Applications from insights
The point about promoting the benefits of a product or service instead of their features works.
I once had the pleasure of being the customer of a talented real estate agent. Instead of telling me, “This apartment building has a reception service,” which I said I didn’t care about, she said, “The reception services keep you safe from people who might follow you. Since you are a girl living alone without your parents, I will be concerned about the safety.”
Her point won me over.
How to win your audience over during public speaking
- Look at the audience. Don’t read from the script or stare at a point in the wall. Look at different sections of the audience occasionally. Don’t neglect the people sitting on the right or left of the crowd by only addressing people in the center.
- Know the pacing and inflection you want to use. A monotone speech with interesting content would only carry the audience into deep slumber.
- Never deliberately introduce a joke. Slip it in the speech without prior anticipation.
- How to get out of a question you can’t answer: Say, “It would be premature for me to answer that question now.”
Application from insights
I used to be known as an overly serious and unfunny person. So, I stopped trying to make jokes because no one would laugh. But now I know the reason why!
By pre-emptively mentioning a joke is coming, people already have the expectation to laugh. When they don’t, it becomes very apparent. But if you slip it in mid-conversation, they will laugh, as they didn’t expect anything.
Furthermore, knowing the pacing and the inflection of your words strongly determines speech quality. Introverts can use this to their advantage by saying minimal words and still deliver a strong impact.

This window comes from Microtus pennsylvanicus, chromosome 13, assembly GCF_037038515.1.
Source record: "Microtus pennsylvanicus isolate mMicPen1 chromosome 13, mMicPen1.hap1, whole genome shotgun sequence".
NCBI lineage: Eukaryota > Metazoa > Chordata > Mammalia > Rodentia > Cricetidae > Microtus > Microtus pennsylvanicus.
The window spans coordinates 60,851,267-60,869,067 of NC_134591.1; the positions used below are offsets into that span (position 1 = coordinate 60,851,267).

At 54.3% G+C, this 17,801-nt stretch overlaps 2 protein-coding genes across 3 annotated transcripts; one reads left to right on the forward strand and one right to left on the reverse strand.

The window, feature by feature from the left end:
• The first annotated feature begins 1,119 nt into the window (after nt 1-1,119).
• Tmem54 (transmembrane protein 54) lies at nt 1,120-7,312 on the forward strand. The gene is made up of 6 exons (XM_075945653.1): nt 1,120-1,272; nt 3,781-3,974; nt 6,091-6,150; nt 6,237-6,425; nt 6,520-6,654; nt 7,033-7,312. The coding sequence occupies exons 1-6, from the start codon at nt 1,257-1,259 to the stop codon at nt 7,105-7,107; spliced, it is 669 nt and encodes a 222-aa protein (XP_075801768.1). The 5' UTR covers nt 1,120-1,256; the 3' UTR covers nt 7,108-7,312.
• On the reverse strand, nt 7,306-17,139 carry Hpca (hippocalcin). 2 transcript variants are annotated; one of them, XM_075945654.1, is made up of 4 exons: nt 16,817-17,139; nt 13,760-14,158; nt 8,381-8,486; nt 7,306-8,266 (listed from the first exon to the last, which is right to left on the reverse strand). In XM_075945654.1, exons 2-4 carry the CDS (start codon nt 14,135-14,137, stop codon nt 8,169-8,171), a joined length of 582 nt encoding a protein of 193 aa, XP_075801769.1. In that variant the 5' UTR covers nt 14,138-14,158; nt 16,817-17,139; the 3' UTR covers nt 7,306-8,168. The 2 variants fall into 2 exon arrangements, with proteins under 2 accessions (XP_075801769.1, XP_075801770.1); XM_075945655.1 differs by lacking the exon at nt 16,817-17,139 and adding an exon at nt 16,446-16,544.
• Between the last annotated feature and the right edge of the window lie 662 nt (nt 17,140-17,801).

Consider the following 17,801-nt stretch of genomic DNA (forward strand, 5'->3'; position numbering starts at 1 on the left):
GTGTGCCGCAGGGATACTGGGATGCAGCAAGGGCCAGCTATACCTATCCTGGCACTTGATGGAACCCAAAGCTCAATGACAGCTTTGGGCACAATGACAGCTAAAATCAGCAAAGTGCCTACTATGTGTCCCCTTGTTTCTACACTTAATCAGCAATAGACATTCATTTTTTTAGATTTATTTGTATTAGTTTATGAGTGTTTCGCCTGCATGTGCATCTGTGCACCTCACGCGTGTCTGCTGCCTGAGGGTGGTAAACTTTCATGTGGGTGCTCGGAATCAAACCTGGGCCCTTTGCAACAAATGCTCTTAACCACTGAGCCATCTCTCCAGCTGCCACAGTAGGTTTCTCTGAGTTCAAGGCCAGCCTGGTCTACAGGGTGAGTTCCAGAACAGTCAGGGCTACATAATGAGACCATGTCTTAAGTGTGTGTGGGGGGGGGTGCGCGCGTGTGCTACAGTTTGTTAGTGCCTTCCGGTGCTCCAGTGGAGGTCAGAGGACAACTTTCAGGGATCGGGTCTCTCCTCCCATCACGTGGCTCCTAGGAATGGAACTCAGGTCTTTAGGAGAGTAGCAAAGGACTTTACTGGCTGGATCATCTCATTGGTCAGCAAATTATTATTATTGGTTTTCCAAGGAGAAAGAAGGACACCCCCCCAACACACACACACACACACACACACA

What matters in a presentation is what the listener takes and remembers out of it, not how much information the presenter presents.
For anyone seeking to improve their communication skills — in any area of life — Larry King’s How to Talk to Anyone, Anytime, Anywhere is a must-read.
An effective communicator, Larry King doesn’t waste your reading time with unnecessary details. He gets straight to the point, supplemented with memorable examples to back up his arguments.
The examples he provides consist of his personal experiences as a successful talk show host, alongside real stories of successful men and women in history using effective communication to reach their goals.
Even though his work is short and succinct, he still covers communication advice in great detail, covering very specific situations such as weddings, cocktail parties, business negotiations, job interviews, and even funerals!
His book is THE complete guide on how to be a great conversationalist; far superior to any book covering similar topics I’ve read to this day. I wish I read King’s work much earlier in my youth — he would’ve saved me from too much social embarrassment!